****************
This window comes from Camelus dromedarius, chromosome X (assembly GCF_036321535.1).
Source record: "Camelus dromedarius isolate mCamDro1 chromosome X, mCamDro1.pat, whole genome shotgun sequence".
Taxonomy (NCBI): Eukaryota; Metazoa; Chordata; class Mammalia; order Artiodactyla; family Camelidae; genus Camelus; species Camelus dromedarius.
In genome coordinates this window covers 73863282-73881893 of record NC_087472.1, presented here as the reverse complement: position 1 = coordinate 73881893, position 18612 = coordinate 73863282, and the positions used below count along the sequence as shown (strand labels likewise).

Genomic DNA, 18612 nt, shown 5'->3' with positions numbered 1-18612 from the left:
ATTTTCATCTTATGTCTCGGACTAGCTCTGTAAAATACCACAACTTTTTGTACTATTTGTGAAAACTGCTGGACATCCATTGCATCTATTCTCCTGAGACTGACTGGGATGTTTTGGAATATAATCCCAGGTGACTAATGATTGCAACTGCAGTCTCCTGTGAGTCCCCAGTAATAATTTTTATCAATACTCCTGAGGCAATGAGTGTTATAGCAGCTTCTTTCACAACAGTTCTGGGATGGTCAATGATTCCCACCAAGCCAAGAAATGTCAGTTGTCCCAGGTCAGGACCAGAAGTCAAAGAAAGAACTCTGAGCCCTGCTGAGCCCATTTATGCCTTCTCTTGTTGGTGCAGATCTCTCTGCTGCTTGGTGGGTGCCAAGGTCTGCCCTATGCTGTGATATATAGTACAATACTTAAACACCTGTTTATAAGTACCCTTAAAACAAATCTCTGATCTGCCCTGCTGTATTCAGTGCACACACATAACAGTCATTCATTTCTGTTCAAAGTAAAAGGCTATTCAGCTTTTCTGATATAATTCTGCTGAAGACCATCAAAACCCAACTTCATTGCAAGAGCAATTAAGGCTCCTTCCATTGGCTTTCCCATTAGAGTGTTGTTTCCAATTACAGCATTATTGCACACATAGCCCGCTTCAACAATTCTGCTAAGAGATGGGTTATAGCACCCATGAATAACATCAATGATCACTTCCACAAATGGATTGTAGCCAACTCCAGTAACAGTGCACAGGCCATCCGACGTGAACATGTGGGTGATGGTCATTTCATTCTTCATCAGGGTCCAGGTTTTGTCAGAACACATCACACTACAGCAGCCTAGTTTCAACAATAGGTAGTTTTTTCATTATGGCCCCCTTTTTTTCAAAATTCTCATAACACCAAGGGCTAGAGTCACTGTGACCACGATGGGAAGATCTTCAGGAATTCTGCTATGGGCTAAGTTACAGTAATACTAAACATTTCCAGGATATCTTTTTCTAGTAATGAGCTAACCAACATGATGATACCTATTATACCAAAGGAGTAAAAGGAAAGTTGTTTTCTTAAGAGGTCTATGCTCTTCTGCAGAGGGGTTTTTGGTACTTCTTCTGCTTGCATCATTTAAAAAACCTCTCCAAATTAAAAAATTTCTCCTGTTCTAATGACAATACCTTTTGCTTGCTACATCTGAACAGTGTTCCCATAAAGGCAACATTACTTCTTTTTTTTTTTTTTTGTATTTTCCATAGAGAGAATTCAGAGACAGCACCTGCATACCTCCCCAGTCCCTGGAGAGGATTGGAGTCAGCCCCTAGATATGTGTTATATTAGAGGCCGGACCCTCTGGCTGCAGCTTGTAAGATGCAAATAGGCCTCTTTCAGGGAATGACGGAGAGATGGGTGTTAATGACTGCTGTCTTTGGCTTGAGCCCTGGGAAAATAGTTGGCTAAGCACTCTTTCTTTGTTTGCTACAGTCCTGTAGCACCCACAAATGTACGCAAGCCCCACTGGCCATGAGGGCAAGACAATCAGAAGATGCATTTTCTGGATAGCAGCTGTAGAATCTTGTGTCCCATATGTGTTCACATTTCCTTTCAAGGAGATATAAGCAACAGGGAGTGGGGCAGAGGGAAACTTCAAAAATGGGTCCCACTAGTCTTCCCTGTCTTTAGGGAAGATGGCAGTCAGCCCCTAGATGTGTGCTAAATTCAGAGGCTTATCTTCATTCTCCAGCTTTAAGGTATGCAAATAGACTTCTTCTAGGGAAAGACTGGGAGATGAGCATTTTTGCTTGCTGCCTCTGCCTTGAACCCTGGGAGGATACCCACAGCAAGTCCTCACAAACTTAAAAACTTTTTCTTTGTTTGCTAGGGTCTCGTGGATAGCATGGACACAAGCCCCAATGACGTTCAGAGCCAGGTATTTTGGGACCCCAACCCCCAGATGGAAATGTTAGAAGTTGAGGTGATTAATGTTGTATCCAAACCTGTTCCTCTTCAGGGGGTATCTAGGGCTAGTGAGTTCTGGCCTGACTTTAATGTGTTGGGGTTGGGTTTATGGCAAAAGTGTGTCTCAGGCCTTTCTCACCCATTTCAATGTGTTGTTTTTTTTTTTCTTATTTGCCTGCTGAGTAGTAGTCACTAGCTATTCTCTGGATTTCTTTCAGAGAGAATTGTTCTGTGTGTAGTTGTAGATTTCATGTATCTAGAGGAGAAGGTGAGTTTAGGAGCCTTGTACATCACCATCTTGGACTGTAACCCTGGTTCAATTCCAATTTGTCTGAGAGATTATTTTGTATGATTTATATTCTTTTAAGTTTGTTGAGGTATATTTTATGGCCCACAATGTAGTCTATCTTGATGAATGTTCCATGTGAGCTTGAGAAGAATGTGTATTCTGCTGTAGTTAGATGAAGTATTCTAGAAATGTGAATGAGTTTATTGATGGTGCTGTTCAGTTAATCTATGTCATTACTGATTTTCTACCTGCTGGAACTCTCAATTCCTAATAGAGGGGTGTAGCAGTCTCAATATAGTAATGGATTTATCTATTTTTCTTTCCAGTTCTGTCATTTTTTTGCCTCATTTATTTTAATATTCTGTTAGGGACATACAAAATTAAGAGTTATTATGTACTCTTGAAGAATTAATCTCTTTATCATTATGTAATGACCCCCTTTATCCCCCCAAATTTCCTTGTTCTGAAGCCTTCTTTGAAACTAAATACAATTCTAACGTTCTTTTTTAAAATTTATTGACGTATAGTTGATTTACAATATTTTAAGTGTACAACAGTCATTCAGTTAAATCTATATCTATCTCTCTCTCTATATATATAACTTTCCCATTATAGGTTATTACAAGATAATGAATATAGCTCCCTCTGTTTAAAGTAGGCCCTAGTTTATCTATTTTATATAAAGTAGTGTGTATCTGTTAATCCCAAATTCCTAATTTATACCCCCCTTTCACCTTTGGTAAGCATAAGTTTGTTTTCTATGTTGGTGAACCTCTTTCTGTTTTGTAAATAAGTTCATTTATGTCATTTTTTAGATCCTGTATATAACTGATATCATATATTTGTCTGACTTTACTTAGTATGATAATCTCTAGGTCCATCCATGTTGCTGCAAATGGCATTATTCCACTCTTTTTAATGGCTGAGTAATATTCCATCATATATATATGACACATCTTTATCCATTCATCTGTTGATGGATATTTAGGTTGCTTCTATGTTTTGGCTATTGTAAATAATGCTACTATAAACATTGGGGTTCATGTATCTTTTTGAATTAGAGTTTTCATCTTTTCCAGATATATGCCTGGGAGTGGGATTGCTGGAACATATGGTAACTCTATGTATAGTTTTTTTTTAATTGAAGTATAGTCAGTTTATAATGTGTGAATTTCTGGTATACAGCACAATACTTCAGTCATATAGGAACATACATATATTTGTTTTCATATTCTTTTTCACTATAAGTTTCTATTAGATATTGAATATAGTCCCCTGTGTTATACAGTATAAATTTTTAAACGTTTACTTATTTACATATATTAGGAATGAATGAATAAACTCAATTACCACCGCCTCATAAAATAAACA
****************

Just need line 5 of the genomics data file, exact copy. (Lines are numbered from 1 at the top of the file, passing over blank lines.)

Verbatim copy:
Genomic DNA, 18612 nt, shown 5'->3' with positions numbered 1-18612 from the left: